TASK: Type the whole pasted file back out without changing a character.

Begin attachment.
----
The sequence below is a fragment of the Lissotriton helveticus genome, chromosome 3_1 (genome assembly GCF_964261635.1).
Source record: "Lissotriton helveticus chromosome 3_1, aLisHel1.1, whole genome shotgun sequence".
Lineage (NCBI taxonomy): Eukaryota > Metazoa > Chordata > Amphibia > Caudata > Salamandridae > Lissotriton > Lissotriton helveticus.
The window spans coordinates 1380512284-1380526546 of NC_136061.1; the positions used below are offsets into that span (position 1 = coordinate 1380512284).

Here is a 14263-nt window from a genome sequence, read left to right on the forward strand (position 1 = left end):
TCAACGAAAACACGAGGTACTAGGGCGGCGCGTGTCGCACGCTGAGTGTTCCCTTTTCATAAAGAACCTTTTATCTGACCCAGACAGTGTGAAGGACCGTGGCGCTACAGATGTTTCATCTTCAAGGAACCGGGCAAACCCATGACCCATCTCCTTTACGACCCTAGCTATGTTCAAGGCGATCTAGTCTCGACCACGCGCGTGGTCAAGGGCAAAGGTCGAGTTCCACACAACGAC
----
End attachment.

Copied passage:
The sequence below is a fragment of the Lissotriton helveticus genome, chromosome 3_1 (genome assembly GCF_964261635.1).
Source record: "Lissotriton helveticus chromosome 3_1, aLisHel1.1, whole genome shotgun sequence".
Lineage (NCBI taxonomy): Eukaryota > Metazoa > Chordata > Amphibia > Caudata > Salamandridae > Lissotriton > Lissotriton helveticus.
The window spans coordinates 1380512284-1380526546 of NC_136061.1; the positions used below are offsets into that span (position 1 = coordinate 1380512284).

Here is a 14263-nt window from a genome sequence, read left to right on the forward strand (position 1 = left end):
TCAACGAAAACACGAGGTACTAGGGCGGCGCGTGTCGCACGCTGAGTGTTCCCTTTTCATAAAGAACCTTTTATCTGACCCAGACAGTGTGAAGGACCGTGGCGCTACAGATGTTTCATCTTCAAGGAACCGGGCAAACCCATGACCCATCTCCTTTACGACCCTAGCTATGTTCAAGGCGATCTAGTCTCGACCACGCGCGTGGTCAAGGGCAAAGGTCGAGTTCCACACAACGAC